For those who just can’t get enough of the stats... the BBPA also annually publishes the BBPA Statistical Handbook, a veritable bible for those who monitor the sector. This is the leading statistical publication in the industry and is now on its 39th edition. The 2013 edition will be published at the end of August, but in the meantime, you can always peruse the the 2011 and 2012 editions, which are available on our website.

If you have any statistical queries or would like to discuss BBPA statistics in more depth, please get in touch!

Simon Goldrick
Policy & Information Officer


Please login to comment.

Food waste – money down the drain

On 18/06/13 by Daisy Blench (Policy Manager - Responsibility)

Waste isn’t a sexy subject. In fact, sometimes, trying to engage pub operators in talking about waste is a bit like me trying to drum up some interest in a discussion about the complex rules of cricket.

But once you start talking about margins and profitability it suddenly all becomes more relevant. At a time when licensees are under more and more pressure, and when consumer spending is increasingly squeezed, it has never been more important to look at where to make savings and where to avoid waste.

WRAP, the Government’s waste reduction body, estimate that every tonne of food waste that a business produces costs it around £1,800 a year. Out of that waste, some is obviously unavoidable but a great deal isn’t and good waste management is therefore important to help businesses save money.

WRAP have recently published new research on out of home food waste. This shows that in pubs around a third of customers leave some of their meal on their plate and the majority of these believe that portion sizes are to blame for this. Whilst pubs are rightly known for being great value for money, reducing portion size slightly, having a range of meal sizes or asking customers if they need extra chips or vegetables rather than automatically providing them can be a good solution and can avoid unnecessary food waste. This short film shows the monetary cost of plate waste in a very effective visual way!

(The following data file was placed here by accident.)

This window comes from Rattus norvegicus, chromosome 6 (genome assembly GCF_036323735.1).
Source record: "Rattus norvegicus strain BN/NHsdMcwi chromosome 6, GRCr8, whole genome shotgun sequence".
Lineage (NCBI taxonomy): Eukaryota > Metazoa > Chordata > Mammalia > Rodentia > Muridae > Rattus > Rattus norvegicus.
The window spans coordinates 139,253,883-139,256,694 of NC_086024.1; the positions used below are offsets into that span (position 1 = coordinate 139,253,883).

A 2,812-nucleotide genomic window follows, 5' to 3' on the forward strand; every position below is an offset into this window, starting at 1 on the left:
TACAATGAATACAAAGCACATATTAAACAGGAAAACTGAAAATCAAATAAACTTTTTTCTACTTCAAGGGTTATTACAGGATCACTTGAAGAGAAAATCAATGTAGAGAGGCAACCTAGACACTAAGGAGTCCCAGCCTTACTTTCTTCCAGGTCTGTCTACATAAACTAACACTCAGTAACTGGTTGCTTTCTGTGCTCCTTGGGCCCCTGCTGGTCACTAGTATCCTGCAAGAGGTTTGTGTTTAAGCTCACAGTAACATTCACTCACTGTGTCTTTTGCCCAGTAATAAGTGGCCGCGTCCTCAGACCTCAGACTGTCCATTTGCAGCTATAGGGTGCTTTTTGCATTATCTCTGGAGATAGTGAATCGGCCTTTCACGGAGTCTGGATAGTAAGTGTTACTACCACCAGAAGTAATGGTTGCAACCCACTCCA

Plate waste is one area that pubs can tackle to improve efficiency and margins; however, before the food even leaves the kitchen there is an equally large opportunity to prevent waste. A good chef will already be trying to use ingredients as efficiently as possible but even they might have been surprised and inspired by the demonstration at the Unilever ‘United Against Waste’ event of cooking with leftover beetroot, herb stalks, fish skins and salmon bones. Although this might sound unappetising I can vouch for the fact that the end result was absolutely delicious!

Unilever have a variety of resources available to help make kitchens less wasteful and more profitable including a tool kit with tips and advice and a ‘Wise up on Waste’ app to help kitchens monitor and track food waste.

This week is Recycle Week and there will be a range of activities going on across the country to remind people of the need to ‘reduce, reuse and recycle’. With £722 million a year of possible food waste savings across the hospitality industry, it’s time for pubs to get involved and claim their share. Turn yourself into an expert on food waste and reap the rewards!

Daisy Blench
Policy Manager - Responsibility


Please login to comment.

Visit to Fullers by the All Party Parliamentary Beer Group and Save the Pub Group

On 17/06/13 by Brigid Simmonds (Chief Executive)

The All Party Parliamentary Beer Group (chaired by Andrew Griffiths MP) and the All Party Parliamentary Save the Pub Group (chaired by Greg Mulholland MP) visited Fullers brewery in Chiswick last week. Some sixteen MPs and two members of the House of Lords were there too, for what you might expect was a fascinating brewery tour and some very generous hospitality. The group comprised MPs, including the Shadow Business Minister, Toby Perkins; and Gavin Williamson who introduced the adjournment debate on the beer duty escalator.